In this earlier post, we talked about how gathering and analyzing customer feedback can feel overwhelming and how it doesn’t have to. Rather, feedback can be a top tool in helping you build a product people need. But to make feedback useful, you need to be able to access your data easily. You need to be able to see the big picture behind the many interactions your customers are having with you in multiple channels. If your customer feedback is not yet centralized here are a few good reasons why you should get all of your feedback in one place.
Reason One: Efficiency
If you find yourself or your team members spending countless hours copying and pasting feedback from different sources, exporting .csv files from multiple platforms, or creating unreliable hacks around your customer feedback analysis, it is time to stop and reflect.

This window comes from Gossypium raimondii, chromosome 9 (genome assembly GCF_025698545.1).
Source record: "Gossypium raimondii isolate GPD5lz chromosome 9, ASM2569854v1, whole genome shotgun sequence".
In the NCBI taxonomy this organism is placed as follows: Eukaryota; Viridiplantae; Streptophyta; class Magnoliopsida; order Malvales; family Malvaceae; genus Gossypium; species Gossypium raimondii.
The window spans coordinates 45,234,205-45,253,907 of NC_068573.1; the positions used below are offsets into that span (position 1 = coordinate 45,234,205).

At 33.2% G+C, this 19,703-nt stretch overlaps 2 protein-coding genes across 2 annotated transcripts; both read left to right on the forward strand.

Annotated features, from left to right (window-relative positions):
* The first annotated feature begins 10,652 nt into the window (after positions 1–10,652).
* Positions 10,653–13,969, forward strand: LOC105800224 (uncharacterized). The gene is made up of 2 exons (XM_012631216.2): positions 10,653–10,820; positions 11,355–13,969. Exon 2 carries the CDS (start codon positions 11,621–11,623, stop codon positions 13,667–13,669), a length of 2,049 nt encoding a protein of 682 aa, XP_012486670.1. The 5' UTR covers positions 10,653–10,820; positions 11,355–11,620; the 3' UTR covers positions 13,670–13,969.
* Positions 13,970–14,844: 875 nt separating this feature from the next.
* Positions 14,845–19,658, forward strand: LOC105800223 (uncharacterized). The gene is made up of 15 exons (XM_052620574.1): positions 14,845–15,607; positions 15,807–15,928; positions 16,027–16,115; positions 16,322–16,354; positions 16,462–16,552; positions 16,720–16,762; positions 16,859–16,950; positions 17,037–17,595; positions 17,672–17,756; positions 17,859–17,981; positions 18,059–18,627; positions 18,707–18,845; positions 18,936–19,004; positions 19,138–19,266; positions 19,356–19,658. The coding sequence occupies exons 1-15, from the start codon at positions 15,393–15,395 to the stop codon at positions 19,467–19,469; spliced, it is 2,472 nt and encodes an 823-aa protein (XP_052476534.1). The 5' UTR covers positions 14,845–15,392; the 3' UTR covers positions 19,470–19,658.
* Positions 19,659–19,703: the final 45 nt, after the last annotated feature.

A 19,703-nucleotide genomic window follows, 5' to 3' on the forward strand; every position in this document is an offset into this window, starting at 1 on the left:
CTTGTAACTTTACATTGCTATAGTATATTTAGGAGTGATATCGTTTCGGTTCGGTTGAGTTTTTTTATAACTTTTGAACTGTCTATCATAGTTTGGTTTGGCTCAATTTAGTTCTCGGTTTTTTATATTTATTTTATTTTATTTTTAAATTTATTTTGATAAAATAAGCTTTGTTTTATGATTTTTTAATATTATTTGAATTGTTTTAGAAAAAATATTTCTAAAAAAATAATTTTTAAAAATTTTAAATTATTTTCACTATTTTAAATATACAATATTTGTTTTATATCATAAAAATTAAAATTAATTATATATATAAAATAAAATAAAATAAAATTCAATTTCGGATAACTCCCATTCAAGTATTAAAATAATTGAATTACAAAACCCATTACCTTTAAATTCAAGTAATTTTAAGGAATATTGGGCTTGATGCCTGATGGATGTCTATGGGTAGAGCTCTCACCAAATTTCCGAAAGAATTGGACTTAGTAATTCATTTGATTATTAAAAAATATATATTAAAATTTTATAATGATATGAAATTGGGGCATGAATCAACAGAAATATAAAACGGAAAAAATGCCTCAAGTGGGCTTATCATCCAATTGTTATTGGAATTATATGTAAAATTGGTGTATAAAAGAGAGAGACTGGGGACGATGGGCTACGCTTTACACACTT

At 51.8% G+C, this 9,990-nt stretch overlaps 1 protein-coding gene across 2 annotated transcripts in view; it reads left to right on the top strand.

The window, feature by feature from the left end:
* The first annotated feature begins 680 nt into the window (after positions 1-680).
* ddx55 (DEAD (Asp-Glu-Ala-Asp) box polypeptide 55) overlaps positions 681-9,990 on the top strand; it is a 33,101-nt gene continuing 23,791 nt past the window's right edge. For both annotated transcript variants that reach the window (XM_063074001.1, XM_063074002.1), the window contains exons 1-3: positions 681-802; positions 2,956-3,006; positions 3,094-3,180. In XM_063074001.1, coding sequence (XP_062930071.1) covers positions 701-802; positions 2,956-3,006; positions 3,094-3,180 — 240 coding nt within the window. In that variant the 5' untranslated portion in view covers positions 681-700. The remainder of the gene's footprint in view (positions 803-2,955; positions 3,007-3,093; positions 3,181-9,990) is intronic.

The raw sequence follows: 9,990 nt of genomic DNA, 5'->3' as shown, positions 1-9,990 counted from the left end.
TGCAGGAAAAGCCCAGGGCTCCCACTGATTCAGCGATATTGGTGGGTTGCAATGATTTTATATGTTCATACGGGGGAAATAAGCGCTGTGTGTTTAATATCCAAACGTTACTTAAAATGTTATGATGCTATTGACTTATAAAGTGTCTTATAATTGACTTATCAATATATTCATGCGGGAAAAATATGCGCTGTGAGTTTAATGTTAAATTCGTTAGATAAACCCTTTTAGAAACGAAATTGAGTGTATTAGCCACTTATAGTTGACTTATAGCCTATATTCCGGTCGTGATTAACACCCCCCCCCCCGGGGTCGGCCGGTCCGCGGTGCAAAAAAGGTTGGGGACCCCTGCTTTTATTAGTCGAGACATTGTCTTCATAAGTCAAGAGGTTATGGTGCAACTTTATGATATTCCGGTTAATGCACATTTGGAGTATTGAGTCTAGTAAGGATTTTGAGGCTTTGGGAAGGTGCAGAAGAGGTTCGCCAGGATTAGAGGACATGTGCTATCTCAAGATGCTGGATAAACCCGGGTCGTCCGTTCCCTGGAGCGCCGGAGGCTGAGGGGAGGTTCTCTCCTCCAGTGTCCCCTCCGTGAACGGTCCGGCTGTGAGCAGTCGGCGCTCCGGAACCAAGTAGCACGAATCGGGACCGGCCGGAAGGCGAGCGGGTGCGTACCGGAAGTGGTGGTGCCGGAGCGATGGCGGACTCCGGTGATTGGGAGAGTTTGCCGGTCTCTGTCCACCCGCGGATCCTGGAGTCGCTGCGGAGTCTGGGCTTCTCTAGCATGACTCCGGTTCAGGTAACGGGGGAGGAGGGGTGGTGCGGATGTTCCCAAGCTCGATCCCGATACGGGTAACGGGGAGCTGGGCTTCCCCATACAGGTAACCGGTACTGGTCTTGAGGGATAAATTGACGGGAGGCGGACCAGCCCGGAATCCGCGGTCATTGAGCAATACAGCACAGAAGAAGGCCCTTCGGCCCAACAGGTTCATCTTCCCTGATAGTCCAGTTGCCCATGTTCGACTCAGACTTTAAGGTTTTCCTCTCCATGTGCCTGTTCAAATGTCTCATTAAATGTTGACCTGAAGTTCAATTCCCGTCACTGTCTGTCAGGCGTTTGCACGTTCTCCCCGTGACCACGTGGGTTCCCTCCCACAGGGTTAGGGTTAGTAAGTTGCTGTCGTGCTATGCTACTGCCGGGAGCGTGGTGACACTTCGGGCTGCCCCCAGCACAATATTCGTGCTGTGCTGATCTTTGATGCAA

Making all your data available in one place is simply convenient. Stop running around doing admin work that can be done in minutes instead of hours. The job at hand is to get insights from your data and act on those insights.
One of the benefits of investing in a centralized feedback hub is the ability to cross-reference your data. For example, you could take customer support tickets from customers who recently cancelled, couple them with responses from your NPS detractors, and identify the themes among the problems people experience before and after they churn (cancel).
But what if you could filter that same data by customer segments? This would give you a better picture of what types of customers are the most affected or what type of customer you need to prioritize. It would tell you who your core, most valuable users are. Pretty neat, right?
The possibilities are endless. Cross-referencing the right data across the business not only helps answer more questions faster, but also helps the organization ask better questions in the first place.